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Currently reading "Taiwan's brain drain prompts worries," by Austin Ramzy from International New York Times (January 14, 2016), I came across the following sentence:

but I do not see the D.P.P. being able to, or promoting, a radical overhaul of the economy.

My instinct says it means, "but I do not see the D.P.P. being able to promote a radical overhaul of the economy nor actually promoting it."

However, since "or promoting" is inserted--and separated by a set of commas--shouldn't it be grammatically correct even after it's removed?

But then,"I do not see the D.P.P. being able to a radical overhaul of the economy" doesn't make grammatical sense to me. I've never seen a noun or noun phrase after "able to."

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    The writer meant to say, "but I do not see the DPP being able to promote, or promoting..." Even the Times makes errors. In fact, they make a lot of them, and there is a web article on their site every Tuesday called After Deadline about the grammar, usage and stylistic errors that were caught after it was too late. – Steven Littman Jan 20 '16 at 19:41
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    It's anacoluthon. – Colin Fine Jan 20 '16 at 21:38
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    Definitely not well-written. – Hot Licks Jan 20 '16 at 22:29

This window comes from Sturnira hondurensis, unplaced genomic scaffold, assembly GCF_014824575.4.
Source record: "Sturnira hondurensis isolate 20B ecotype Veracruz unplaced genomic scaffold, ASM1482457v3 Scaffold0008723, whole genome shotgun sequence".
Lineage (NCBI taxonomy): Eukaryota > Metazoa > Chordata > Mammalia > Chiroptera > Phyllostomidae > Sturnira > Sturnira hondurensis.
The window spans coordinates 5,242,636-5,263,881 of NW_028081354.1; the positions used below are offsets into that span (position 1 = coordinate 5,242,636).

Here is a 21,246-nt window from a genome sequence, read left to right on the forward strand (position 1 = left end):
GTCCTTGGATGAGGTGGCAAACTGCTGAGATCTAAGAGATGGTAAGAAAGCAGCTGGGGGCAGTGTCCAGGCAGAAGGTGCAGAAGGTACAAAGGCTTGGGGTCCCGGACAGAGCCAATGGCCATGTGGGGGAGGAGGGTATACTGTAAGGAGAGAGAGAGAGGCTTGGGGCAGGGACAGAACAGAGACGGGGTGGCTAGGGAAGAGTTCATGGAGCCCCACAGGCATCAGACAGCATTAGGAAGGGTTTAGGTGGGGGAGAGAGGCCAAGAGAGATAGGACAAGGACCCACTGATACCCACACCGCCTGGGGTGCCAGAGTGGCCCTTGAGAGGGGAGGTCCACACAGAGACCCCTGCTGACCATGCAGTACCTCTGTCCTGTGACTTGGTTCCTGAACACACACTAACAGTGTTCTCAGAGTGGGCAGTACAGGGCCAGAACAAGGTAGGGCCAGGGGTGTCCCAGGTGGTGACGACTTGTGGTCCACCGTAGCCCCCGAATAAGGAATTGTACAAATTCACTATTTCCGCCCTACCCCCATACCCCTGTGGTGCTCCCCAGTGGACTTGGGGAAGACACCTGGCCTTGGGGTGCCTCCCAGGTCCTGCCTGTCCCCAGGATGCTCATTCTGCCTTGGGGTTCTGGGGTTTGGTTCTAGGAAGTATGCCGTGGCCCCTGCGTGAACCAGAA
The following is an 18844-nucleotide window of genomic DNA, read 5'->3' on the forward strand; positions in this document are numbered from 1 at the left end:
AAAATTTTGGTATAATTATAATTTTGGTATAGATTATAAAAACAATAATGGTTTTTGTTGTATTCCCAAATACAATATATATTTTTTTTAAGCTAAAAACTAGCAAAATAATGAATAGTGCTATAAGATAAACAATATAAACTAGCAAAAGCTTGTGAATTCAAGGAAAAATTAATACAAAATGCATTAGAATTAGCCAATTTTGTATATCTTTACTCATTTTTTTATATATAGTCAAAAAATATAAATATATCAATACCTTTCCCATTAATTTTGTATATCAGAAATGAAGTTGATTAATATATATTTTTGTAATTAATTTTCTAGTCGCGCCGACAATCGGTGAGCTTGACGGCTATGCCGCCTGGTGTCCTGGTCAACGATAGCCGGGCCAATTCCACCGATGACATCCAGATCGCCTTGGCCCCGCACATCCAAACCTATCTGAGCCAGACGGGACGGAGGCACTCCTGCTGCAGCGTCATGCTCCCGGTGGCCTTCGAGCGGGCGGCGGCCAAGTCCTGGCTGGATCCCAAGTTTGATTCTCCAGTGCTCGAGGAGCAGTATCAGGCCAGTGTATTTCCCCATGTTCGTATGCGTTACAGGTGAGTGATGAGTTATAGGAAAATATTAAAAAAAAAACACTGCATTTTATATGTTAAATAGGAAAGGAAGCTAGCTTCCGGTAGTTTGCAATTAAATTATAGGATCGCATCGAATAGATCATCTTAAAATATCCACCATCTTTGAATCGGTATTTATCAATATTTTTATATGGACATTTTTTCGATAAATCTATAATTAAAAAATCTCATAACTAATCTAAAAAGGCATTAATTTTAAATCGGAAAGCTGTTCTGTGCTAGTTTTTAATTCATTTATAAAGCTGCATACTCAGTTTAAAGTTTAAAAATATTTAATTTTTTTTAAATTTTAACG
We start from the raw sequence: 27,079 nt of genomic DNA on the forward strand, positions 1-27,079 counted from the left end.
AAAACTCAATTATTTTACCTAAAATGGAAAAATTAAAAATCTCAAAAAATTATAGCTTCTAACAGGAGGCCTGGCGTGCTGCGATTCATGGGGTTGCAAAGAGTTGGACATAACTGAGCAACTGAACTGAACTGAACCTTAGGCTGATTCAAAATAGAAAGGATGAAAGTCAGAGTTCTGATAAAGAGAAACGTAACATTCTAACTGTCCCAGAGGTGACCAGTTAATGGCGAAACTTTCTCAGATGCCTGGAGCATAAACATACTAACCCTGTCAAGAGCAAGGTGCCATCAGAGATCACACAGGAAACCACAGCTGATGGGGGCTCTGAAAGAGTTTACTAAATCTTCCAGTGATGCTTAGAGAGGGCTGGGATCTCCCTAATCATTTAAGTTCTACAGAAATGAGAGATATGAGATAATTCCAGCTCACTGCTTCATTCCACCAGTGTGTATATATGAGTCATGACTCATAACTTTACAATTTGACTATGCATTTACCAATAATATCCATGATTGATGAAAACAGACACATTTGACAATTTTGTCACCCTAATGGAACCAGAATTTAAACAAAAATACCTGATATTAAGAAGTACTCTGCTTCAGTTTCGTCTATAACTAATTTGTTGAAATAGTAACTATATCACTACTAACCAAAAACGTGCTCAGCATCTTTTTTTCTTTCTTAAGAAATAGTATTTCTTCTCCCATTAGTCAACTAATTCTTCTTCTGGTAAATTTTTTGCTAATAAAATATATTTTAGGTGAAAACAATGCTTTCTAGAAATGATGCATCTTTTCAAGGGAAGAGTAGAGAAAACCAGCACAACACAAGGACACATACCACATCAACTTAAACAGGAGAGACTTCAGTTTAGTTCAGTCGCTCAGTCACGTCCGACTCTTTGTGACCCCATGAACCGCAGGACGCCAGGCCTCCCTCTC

• Actually, to my ear the author actually means this: but I do not see the D.P.P. being able to perform, or even promoting, a radical overhaul of the economy. – Tim Ward Jan 20 '16 at 22:57
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I agree that your final interpretation (which would be correct from the grammar used) doesn't make any sense.

In addition to being grammatically poor, I think the original sentence is also ambiguous. My initial interpretation was like this:

I do not see the D.P.P. being able to radically overhaul the economy, nor do I see them promoting a radical overhaul of the economy.

But your interpretation is also valid, given the poor way it is presented. The correct way to express that interpretation would be:

I do not see the D.P.P. being able to promote, or promoting a radical overhaul of the economy.

However, this is confusing because if they are unable, how could they promote it? Perhaps the author means:

I do not see the D.P.P. being able to promote a radical overhaul of the economy, and even if they were able to, I do not see them doing it.

Anyway, the answer to the title of your question is no. You can't formally put a noun after "being able to", you should put an action.

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